I believe the root cause is management education which has been going pear shaped for a few decades. There was a time in American companies when you had to prove your worth and potential regardless of academic qualifications. Then, implicitly and insidiously only people with university degrees could climb onto the bottom rungs of the management ladder. Nothing explicit was said and HR lied that this was policy, but you could see good, deserving people not being promoted because their formal education only extended to high school. Now, I suspect the bar has been raised higher with promotion being based on a post-graduate qualification such as a Masters or an MBA, preferably from a good school. What is interesting is that during the same period these companies took a look at their “core competencies” and decided that education and training was not “core”, and outsourced these departments thereby increasing their dependence on paper qualifications. I say this with sadness because I learnt more and was better taught by the company schemes than I was during my first degree.

    Can you teach management in a classroom? The idea is as daft as believing you can teach medicine or someone to fly exclusively through chalk ‘n talk and PowerPoint. Imagine your reaction to a surgeon admitting just before he opened up your skull that his only experience of brain surgery was a multiple-choice exam which he barely passed. But large organisations (the “lead” thinkers) see the MBA as the gold standard and this makes it the most lucrative degree offered by any university anywhere in the world. And having paid an arm and a leg to get that degree, very few MBA graduates will be willing to learn the business (the whole business) thoroughly from the ground up. Then add to the mix the siren voices of the lead consulting companies who, like the Jesuits, believe in moulding young (and perhaps very empty) minds. Given the choice of working in a greasy cell in something called “Ops” or wearing Armani in McKinsey’s WHQ, which would you choose?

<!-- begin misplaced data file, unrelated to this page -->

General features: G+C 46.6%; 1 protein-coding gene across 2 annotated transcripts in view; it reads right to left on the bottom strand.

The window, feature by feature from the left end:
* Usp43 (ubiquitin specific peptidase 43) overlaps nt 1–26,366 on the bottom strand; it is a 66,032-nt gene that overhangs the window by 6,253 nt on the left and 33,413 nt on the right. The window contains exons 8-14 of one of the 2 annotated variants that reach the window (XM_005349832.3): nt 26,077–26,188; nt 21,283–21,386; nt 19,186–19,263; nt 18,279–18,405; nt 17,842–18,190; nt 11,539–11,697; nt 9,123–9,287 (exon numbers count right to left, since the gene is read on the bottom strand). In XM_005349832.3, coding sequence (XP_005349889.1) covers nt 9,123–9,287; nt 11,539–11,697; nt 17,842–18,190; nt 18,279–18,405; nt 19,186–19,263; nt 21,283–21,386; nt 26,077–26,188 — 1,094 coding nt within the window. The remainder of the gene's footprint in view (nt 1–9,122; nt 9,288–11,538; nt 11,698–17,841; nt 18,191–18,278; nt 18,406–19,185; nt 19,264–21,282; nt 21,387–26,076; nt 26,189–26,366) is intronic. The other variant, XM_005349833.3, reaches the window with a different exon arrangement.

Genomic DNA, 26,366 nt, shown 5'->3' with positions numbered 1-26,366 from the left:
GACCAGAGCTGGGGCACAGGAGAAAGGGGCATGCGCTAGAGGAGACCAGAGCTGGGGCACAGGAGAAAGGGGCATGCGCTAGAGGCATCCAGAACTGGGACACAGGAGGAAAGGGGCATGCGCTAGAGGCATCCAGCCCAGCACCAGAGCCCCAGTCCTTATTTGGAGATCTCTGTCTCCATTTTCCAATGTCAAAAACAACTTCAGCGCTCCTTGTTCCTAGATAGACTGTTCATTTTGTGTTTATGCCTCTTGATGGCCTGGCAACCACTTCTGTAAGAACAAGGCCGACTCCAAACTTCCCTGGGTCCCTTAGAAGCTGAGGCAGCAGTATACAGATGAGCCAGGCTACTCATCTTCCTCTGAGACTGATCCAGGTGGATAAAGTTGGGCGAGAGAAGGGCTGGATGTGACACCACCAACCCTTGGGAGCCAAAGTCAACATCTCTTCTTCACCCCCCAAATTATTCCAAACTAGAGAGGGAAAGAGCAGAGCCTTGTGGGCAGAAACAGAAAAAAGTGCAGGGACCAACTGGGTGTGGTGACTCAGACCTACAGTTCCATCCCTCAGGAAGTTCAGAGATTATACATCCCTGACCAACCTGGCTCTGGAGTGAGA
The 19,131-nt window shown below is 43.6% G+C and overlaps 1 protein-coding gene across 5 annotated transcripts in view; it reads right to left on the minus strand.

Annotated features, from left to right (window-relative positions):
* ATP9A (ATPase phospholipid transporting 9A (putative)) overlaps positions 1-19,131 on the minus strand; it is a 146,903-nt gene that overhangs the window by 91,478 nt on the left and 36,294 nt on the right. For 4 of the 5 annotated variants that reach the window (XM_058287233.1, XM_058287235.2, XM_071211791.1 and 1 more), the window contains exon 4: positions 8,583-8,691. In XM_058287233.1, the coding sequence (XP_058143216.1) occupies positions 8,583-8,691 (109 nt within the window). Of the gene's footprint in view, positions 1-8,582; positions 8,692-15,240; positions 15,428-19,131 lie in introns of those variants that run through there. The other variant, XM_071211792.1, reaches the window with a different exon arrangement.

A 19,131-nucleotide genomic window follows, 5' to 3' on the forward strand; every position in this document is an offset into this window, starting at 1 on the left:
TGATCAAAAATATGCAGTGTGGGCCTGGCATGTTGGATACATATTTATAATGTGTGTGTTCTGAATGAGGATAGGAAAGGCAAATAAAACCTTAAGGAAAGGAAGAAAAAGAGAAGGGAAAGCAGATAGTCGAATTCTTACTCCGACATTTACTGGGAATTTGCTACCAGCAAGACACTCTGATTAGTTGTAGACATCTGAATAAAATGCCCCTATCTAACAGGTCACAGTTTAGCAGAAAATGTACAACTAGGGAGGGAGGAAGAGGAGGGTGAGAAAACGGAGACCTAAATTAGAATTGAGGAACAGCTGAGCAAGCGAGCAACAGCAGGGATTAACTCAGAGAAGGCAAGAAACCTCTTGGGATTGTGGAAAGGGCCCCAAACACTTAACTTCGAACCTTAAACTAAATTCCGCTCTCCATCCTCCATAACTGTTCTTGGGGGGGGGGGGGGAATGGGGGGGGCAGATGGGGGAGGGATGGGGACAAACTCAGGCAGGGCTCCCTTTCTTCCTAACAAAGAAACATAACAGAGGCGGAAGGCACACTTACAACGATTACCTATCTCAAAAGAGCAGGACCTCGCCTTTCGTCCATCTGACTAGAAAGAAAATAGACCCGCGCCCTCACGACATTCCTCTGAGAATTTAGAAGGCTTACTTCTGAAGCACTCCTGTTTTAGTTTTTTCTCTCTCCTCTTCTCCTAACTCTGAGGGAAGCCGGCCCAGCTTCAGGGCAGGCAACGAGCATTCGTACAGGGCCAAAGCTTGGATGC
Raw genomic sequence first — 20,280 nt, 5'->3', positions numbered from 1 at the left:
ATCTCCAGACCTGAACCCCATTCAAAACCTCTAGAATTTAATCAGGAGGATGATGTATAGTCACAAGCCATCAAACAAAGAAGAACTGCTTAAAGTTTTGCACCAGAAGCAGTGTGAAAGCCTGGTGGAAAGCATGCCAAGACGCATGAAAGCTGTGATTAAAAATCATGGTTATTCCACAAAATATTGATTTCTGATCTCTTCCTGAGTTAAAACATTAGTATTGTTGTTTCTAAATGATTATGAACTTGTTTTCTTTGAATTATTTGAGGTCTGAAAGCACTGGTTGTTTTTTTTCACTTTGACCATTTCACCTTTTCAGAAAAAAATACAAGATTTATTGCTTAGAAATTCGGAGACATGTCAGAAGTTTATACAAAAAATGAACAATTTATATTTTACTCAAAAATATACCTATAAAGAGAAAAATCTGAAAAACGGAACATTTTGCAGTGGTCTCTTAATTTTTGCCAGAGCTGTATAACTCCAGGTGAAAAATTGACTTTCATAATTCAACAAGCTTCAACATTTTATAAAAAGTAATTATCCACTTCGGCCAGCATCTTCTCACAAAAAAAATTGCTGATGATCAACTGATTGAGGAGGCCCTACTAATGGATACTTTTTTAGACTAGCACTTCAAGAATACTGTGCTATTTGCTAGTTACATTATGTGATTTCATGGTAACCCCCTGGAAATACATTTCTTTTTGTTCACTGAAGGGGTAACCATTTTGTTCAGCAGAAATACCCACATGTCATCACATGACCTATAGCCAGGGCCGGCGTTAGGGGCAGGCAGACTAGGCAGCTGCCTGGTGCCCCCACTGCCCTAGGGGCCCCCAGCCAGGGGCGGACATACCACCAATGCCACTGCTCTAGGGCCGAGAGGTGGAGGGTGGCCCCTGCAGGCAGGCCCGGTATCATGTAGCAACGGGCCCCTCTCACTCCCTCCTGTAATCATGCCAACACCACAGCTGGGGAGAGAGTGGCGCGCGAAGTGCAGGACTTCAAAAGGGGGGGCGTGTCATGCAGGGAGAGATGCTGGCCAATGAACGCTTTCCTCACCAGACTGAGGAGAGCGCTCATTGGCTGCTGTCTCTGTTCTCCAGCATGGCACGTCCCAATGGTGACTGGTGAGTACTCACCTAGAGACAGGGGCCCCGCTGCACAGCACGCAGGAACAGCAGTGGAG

The other reason why our present education process and attitudes breed these industrial Brahmins is because there are no quantifiable measures of how well a manager is using the brain power at her or his disposal. “Sweating the assets” is a glib expression I have heard often from the lips of many newly minted MBA, but how many can minimise the EIGHTH waste: the underutilization of the knowledge, experience and imagination of the people in an organisation? I’m told that it is rare to see people firing on more than 20% or their capabilities. I’m not sure how this is measured, but I suspect that it might be instinctively true. If managers are allowed this level of profligacy with an organisation’s ”most valuable asset”, is it surprising that we have so many gurus and their condescending attitudes?